The natural resources collections offer centuries of evidence about how Americans have used the bounty of the American continent and coastal waters. Artifacts related to flood control, dam construction, and irrigation illustrate the nation's attempts to manage the natural world. Oil-drilling, iron-mining, and steel-making artifacts show the connection between natural resources and industrial strength.
Forestry is represented by saws, axes, a smokejumper's suit, and many other objects. Hooks, nets, and other gear from New England fisheries of the late 1800s are among the fishing artifacts, as well as more recent acquisitions from the Pacific Northwest and Chesapeake Bay. Whaling artifacts include harpoons, lances, scrimshaw etchings in whalebone, and several paintings of a whaler's work at sea. The modern environmental movement has contributed buttons and other protest artifacts on issues from scenic rivers to biodiversity.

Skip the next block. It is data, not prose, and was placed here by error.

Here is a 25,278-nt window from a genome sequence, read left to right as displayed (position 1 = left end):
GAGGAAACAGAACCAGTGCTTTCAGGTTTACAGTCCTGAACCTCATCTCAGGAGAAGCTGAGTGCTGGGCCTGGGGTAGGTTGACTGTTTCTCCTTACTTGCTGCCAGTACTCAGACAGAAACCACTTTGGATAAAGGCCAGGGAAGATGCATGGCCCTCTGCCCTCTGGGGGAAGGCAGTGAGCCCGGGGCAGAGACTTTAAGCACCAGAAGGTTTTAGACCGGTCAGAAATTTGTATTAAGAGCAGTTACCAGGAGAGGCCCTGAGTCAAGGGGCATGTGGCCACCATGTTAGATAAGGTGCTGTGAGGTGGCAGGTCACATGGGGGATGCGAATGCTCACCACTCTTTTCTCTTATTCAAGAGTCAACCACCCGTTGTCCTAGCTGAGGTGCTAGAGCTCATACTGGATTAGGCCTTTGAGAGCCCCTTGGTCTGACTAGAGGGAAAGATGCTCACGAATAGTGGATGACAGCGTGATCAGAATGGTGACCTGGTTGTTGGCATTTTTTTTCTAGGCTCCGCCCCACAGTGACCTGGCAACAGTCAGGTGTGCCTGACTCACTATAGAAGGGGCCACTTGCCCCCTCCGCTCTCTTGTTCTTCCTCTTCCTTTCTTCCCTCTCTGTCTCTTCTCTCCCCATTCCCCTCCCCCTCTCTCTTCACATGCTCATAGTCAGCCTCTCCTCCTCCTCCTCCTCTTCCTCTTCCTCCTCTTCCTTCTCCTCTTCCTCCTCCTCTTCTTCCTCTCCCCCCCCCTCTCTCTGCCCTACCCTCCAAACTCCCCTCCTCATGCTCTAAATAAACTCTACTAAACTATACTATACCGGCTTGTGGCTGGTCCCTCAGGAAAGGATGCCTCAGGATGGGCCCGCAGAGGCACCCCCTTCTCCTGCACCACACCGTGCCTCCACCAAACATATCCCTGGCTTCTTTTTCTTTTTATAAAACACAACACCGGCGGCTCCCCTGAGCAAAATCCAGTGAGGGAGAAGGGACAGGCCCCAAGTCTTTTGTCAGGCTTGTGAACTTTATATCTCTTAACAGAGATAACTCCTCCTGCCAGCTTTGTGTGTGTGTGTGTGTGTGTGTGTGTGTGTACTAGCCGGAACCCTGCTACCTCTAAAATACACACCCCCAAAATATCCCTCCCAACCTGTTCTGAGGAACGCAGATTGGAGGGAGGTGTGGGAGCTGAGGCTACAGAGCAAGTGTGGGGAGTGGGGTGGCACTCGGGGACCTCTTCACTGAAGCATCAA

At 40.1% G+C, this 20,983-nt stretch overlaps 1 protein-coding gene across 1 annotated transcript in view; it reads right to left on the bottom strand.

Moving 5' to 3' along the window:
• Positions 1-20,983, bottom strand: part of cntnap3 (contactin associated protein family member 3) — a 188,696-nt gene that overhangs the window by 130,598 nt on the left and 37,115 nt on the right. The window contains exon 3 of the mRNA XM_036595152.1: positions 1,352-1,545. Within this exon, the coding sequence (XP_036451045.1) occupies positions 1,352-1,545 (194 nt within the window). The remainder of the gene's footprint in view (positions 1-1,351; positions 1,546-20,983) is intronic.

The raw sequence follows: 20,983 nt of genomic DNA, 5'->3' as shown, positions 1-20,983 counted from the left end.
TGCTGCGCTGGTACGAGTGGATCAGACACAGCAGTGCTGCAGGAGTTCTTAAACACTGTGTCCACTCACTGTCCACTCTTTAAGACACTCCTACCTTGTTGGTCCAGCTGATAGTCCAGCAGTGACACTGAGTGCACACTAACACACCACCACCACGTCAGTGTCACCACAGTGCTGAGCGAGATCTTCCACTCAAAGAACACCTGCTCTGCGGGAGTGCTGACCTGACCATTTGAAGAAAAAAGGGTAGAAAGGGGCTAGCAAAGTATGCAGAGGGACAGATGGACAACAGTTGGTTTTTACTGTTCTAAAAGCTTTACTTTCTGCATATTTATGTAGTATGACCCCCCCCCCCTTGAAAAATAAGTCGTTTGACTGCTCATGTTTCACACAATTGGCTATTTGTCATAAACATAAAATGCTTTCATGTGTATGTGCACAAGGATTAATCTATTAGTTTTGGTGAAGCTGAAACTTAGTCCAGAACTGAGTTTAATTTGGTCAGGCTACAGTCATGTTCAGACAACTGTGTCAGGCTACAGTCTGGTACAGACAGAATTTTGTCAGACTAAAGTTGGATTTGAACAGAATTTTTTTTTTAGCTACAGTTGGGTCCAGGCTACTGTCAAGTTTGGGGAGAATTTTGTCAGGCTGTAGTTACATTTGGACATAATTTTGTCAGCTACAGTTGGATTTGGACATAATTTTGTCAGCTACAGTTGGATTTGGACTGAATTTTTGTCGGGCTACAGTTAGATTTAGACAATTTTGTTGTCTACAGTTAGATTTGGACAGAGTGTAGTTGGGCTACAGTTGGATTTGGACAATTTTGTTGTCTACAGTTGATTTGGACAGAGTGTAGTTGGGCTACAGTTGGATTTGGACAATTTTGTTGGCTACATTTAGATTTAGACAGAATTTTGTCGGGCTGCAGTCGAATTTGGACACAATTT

- Description (Brief)
- Several types of renewable energy sources are available as alternatives to non-renewable, carbon-based fuels. This button advocates the use of solar energy to generate electricity. It was distributed in 1978 by Solar Action, the Washington, D.C.-based organization that helped to organize Sun Day (3 May 1978.) For many people, the 1970s energy crisis was a call to action to change how electricity was generated and used. Making the choice to “go solar”—and encouraging others to do the same—reflected growing optimism about the potential of clean, accessible solar energy.
- Currently not on view
- Date made
- Edward Horn Co.
- ID Number
- accession number
- catalog number
- Data Source
- National Museum of American History